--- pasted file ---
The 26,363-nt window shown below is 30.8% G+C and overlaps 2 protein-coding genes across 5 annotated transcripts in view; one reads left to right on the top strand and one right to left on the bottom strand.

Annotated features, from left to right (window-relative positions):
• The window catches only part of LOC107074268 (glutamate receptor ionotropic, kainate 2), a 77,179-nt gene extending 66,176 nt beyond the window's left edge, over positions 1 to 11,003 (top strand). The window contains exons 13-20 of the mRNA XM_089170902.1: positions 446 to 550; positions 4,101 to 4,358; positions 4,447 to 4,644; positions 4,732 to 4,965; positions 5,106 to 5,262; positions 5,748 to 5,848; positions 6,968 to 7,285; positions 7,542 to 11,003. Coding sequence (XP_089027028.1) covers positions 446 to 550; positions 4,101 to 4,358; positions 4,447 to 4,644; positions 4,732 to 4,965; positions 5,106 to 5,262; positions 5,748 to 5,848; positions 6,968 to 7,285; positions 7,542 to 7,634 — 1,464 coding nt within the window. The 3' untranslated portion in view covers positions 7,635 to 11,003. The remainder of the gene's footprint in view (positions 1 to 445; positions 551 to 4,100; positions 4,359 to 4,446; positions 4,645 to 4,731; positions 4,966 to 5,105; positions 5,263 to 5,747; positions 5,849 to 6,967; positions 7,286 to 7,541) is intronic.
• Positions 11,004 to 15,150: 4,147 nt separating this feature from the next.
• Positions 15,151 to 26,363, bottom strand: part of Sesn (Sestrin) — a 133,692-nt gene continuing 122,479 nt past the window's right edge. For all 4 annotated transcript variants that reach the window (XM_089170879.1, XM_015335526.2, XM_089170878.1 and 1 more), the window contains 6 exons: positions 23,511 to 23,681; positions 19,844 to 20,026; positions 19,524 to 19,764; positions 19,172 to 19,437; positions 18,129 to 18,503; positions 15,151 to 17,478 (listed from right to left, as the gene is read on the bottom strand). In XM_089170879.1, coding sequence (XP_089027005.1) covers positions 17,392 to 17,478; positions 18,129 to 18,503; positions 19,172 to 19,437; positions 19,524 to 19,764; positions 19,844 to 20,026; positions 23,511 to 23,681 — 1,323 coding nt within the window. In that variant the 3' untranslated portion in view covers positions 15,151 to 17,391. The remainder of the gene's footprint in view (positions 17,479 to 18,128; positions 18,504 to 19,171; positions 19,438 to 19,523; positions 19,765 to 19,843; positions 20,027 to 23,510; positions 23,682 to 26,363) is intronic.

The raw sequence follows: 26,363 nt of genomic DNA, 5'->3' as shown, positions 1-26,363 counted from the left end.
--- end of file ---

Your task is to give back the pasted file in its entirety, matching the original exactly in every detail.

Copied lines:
The 26,363-nt window shown below is 30.8% G+C and overlaps 2 protein-coding genes across 5 annotated transcripts in view; one reads left to right on the top strand and one right to left on the bottom strand.

Annotated features, from left to right (window-relative positions):
• The window catches only part of LOC107074268 (glutamate receptor ionotropic, kainate 2), a 77,179-nt gene extending 66,176 nt beyond the window's left edge, over positions 1 to 11,003 (top strand). The window contains exons 13-20 of the mRNA XM_089170902.1: positions 446 to 550; positions 4,101 to 4,358; positions 4,447 to 4,644; positions 4,732 to 4,965; positions 5,106 to 5,262; positions 5,748 to 5,848; positions 6,968 to 7,285; positions 7,542 to 11,003. Coding sequence (XP_089027028.1) covers positions 446 to 550; positions 4,101 to 4,358; positions 4,447 to 4,644; positions 4,732 to 4,965; positions 5,106 to 5,262; positions 5,748 to 5,848; positions 6,968 to 7,285; positions 7,542 to 7,634 — 1,464 coding nt within the window. The 3' untranslated portion in view covers positions 7,635 to 11,003. The remainder of the gene's footprint in view (positions 1 to 445; positions 551 to 4,100; positions 4,359 to 4,446; positions 4,645 to 4,731; positions 4,966 to 5,105; positions 5,263 to 5,747; positions 5,849 to 6,967; positions 7,286 to 7,541) is intronic.
• Positions 11,004 to 15,150: 4,147 nt separating this feature from the next.
• Positions 15,151 to 26,363, bottom strand: part of Sesn (Sestrin) — a 133,692-nt gene continuing 122,479 nt past the window's right edge. For all 4 annotated transcript variants that reach the window (XM_089170879.1, XM_015335526.2, XM_089170878.1 and 1 more), the window contains 6 exons: positions 23,511 to 23,681; positions 19,844 to 20,026; positions 19,524 to 19,764; positions 19,172 to 19,437; positions 18,129 to 18,503; positions 15,151 to 17,478 (listed from right to left, as the gene is read on the bottom strand). In XM_089170879.1, coding sequence (XP_089027005.1) covers positions 17,392 to 17,478; positions 18,129 to 18,503; positions 19,172 to 19,437; positions 19,524 to 19,764; positions 19,844 to 20,026; positions 23,511 to 23,681 — 1,323 coding nt within the window. In that variant the 3' untranslated portion in view covers positions 15,151 to 17,391. The remainder of the gene's footprint in view (positions 17,479 to 18,128; positions 18,504 to 19,171; positions 19,438 to 19,523; positions 19,765 to 19,843; positions 20,027 to 23,510; positions 23,682 to 26,363) is intronic.

The raw sequence follows: 26,363 nt of genomic DNA, 5'->3' as shown, positions 1-26,363 counted from the left end.